The early Massachusetts press, 1638-1711, Volume 2 (Google eBook)

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The Club of Odd Volumes, 1907 - American literature
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Page lxxiv - Confession of Faith, owned and consented unto by the Elders and Messengers of the Churches...
Page lxiv - From Dr. Oakes I pass to my good friend Dr. Bullivant, formerly my fellow citizen in London ; I must consider him both as a gentleman and a physician. As a gentleman, he came of a noble family, but his good qualities exceeded his birth ; he is a great master of the English tongue, and the Northampton people find him a universal scholar ; his knowledge of the laws fitted him for the office of attorney general, which was conferred upon him on the revolution in Boston...
Page c - For though I be absent in the flesh, yet am I with you in the spirit, joying and beholding your order, and the steadfastness of your faith in Christ.
Page lxxix - The Hatchets, to hew down the Tree of Sin, which bears the Fruit of Death.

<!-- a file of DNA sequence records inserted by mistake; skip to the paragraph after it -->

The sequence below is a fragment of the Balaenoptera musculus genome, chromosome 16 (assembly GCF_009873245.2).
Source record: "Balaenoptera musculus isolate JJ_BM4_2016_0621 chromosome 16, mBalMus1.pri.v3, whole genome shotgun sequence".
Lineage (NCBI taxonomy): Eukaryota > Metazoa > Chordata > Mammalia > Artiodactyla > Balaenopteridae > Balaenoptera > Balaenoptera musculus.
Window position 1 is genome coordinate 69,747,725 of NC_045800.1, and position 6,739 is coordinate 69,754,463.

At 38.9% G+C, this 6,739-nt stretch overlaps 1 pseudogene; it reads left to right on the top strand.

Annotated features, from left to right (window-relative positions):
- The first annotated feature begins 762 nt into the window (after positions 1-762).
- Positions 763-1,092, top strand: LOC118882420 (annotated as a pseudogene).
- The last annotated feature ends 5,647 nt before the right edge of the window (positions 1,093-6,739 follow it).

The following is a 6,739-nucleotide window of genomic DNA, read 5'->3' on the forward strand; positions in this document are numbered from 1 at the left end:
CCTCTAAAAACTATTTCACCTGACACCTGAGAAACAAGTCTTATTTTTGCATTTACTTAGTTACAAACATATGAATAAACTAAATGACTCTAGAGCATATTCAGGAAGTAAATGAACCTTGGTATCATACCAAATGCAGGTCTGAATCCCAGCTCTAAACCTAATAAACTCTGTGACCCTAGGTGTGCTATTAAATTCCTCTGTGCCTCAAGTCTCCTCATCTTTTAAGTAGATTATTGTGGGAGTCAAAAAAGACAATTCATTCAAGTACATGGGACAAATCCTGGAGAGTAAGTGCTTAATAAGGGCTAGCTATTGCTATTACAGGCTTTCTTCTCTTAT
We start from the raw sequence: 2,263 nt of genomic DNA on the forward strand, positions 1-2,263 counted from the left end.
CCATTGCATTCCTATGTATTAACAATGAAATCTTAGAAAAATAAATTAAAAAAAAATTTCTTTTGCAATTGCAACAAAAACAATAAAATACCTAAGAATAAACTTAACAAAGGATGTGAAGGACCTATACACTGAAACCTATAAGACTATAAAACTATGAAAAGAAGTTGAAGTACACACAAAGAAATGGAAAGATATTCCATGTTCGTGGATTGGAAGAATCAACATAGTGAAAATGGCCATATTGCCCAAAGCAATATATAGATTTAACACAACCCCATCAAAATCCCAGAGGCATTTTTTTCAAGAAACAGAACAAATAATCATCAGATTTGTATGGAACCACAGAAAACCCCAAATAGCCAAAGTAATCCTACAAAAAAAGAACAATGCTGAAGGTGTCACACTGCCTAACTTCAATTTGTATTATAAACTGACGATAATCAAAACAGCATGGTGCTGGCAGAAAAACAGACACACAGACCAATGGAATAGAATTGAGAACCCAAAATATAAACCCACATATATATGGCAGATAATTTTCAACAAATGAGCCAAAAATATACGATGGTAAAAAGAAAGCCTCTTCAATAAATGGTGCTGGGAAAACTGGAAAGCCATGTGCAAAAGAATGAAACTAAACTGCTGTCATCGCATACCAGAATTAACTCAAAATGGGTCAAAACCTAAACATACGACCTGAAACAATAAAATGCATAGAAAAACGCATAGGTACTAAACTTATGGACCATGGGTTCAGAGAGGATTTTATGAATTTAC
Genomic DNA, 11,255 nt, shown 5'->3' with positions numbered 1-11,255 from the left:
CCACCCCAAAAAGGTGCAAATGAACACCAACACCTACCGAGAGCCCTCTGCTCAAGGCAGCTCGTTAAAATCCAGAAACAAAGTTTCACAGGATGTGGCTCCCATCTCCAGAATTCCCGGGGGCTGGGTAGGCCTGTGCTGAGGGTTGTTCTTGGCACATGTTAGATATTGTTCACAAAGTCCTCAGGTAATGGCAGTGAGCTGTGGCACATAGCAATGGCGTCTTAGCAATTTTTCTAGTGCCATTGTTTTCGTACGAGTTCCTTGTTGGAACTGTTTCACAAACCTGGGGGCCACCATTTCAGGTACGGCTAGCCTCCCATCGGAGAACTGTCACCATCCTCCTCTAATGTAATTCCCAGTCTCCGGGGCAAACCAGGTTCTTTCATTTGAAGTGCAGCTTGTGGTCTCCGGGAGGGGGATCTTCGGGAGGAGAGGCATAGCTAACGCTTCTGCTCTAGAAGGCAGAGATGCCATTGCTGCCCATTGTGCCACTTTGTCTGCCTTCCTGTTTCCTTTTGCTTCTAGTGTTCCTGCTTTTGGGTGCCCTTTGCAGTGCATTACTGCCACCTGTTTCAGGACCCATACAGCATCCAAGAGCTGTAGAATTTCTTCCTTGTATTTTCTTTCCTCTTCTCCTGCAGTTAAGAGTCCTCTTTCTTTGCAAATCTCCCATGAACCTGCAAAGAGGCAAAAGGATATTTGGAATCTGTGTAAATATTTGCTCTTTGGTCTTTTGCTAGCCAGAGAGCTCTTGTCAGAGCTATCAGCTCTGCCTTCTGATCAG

Page xlvii - Flames ; it seems that tho' he might sooner awake than some others who did escape, yet he some way lost those Wits that should have taught him to help himself. Another •was that the best furnished PRINTING PRESS, of those few that we know of in America was lost ; a loss not presently to be repaired. There...
Page cix - I desire to see it done before I die, and I am so deep in years, that I cannot expect to live long; besides, we have but one man, viz. the Indian Prmfcr, that is able to compose the sheets, and correct the press with understanding.
Page lxxx - THE ENTERTAINING HISTORY OF KING PHILIP'S WAR, WHICH BEGAN IN THE MONTH OF JUNE, 1675. AS ALSO OF EXPEDITIONS MORE LATELY MADE AGAINST THE COMMON ENEMY, AND INDIAN REBELS, IN THE EASTERN PARTS OF NEW-ENGLAND: WITH SOME ACCOUNT OF THE DIVINE PROVIDENCE TOWARDS COL. BENJAMIN CHURCH: BY THOMAS CHURCH, ESQ. HIS SON.
Page lxxx - Bartholomew Green was a person generally known and esteemed among us, as a very humble and exemplary Christian, one who had much of that primitive Christianity in him which has always been the distinguishing glory of New England.
Page xlvii - House, which consumed about five or six houses, and had almost carried the Meeting-house itself, one of the fairest Edifices in the Country, if God had not remarkably assisted the Endeavours of the People to put out the Fire. There were two more considerable Circumstances in the Calamities...
Page ci - Acts of the Colony for four years, commencing May, 1709, and " to give a copy for every Town or place in the Colony that hath a Clerk or Register," for £50 a year; and to print all proclamations, etc., with

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